New International Biophysics Collaboration Meets at GSI and FAIR
The first meeting of the International Biophysics Collaboration took place at GSI and FAIR. More than 200 researchers, scientists and students from all over the world attended the three-day conference. The Collaboration exploits the opportunities offered by FAIR and other new accelerator facilities in biomedical applications of ion beams. Astronaut Reinhold Ewald was among the top-class speakers.
In order to network, coordinate and strengthen future biophysical research at FAIR and other large accelerator facilities, the first meeting of the International Biophysics Collaboration took place at GSI and FAIR. The participants were welcomed by Professor Paolo Giubellino, Scientific Managing Director of GSI and FAIR, Professor Karlheinz Langanke, Research Director of GSI and FAIR, and Professor Marco Durante, Head of the Biophysics Department.
“We are proud of the success of this first meeting of the new international biophysics collaboration,” said Giubellino. “FAIR will open up new opportunities for experimentation for the international biophysics community with particularly high energies and intensities. The numerous and active participation in the meeting shows how important the FAIR Phase 0 Research Program, which has already begun, is in view of the later unique research opportunities in FAIR which is currently under construction. As a user facility, our mission is to offer scientists the opportunity for excellent research, and the response of the international scientific community is the most direct measure of the quality of our work.”
“We are thrilled of the community's great interest in the first meeting of the International Biophysics Collaboration,” says Durante. “Participants have arrived from 27 countries in all 5 continents. The beginning of the FAIR experiments with FAIR Phase 0 is the occasion for us to establish a solid collaboration from the already existing cooperation of the user groups. FAIR offers completely new opportunities for biology, medicine and space research. The other new facilities that are currently being built in Europe, Asia and the USA also want to develop research programs in biomedical applications, and therefore they knit together in the FAIR Collaboration. We jointly want to develop new cooperative research programs and tools for the future.”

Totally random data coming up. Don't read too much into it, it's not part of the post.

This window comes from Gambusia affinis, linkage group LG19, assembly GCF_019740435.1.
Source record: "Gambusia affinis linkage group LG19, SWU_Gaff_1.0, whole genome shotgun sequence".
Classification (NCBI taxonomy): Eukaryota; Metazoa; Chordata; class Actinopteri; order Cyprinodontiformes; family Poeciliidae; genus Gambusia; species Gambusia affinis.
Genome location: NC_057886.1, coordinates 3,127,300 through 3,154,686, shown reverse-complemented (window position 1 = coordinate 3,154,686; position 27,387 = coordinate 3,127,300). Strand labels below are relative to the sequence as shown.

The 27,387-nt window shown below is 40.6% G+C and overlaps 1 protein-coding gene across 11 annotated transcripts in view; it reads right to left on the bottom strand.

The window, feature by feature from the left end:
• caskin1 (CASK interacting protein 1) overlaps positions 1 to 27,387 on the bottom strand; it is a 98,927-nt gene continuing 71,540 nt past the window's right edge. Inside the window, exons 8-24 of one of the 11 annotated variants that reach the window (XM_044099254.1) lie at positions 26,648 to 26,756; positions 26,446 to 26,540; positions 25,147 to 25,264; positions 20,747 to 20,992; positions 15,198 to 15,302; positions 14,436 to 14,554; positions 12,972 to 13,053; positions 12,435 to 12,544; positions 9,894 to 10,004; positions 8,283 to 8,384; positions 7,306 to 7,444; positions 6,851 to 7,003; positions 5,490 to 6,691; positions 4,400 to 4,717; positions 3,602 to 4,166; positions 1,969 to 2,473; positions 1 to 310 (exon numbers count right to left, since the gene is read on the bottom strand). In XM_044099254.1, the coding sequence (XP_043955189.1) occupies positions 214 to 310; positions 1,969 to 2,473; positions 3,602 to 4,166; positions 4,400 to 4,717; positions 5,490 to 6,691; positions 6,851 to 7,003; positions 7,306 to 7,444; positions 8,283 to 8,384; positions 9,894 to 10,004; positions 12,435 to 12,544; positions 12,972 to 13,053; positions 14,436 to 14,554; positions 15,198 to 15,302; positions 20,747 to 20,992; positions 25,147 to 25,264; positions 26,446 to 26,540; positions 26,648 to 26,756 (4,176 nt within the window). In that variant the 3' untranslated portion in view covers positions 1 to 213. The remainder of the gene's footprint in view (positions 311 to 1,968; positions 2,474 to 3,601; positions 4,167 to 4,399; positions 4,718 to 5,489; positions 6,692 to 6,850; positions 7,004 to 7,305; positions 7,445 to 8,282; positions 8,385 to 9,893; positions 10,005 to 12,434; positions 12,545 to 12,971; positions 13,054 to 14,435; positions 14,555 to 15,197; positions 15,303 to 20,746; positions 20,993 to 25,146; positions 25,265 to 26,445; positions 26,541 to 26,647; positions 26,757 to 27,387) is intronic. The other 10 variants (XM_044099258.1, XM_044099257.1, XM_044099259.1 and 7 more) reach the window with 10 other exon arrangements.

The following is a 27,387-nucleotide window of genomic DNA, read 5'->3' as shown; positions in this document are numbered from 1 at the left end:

One of the first speakers was astronaut Reinhold Ewald: “For a mission to Mars, research is still needed in many areas. How, for example, do the vitamins in astronaut food change when exposed to space radiation for a long time? As an astronaut, I would only get into the rocket if all the biological and physiochemical systems had been tested under conditions that were as real as possible on earth. It seems that this will be possible with FAIR,” said Ewald, who is also a professor at the Institute of Space Systems at the University of Stuttgart.
The speakers included Professor Gerhard Kraft, who introduced carbon ion therapy in Europe and founded the Biophysics Department at GSI; Professor Thomas Haberer, scientific and technical director at the Heidelberg Ion Beam Therapy Center (HIT); and Professor Jürgen Debus, medical director of the Department of Radiation Oncology and Radiation Therapy and Scientific-medical manager at HIT. “We want to continue the long-term cooperation with GSI also in regards of FAIR research,” said Debus. “Both biophysics and accelerator physics offer new technologies that are of interest for clinical application. The large and international response to the first meeting of the International Biophysics Collaboration demonstrates the potential of biomedical applications of ion beams and speaks in favor of the new collaboration.”
The international guests saw the meeting as a chance for new ideas and cooperation. Prof. Vincenzo Patera from the University of Rome, elected spokesperson of the Collaboration, said: “In the field of biophysics we need a comprehensive network to facilitate the exchange of information, the joint application for funding and to offer more flexibility for students. In that regard the International Biophysics Collaboration could play an important role and could improve the coordination of the various smaller research groups.”
The collaboration is supposed to support the cooperation beyond FAIR and to include experiments at other new accelerator facilities (NICA, RAON, FRIB, SPIRAL2, SPES, SEEIIST, ELI). Dr. Sanja Damjanovic, Minister of Science of Montenegro, presented one of the newly planned facilities during the conference, the South East European International Institute for Sustainable Technologies (SEEIIST): „SEEIIST is a facility for tumor therapy and biomedical research which is supposed to be equally used for patient treatment and for research. Our aim is offering a regional possibility for excellent research to students and scientists of all countries from Slovenia to Greece.”
The meeting of the International Biophysics Collaboration is planned to take place regularly in the future. (LW)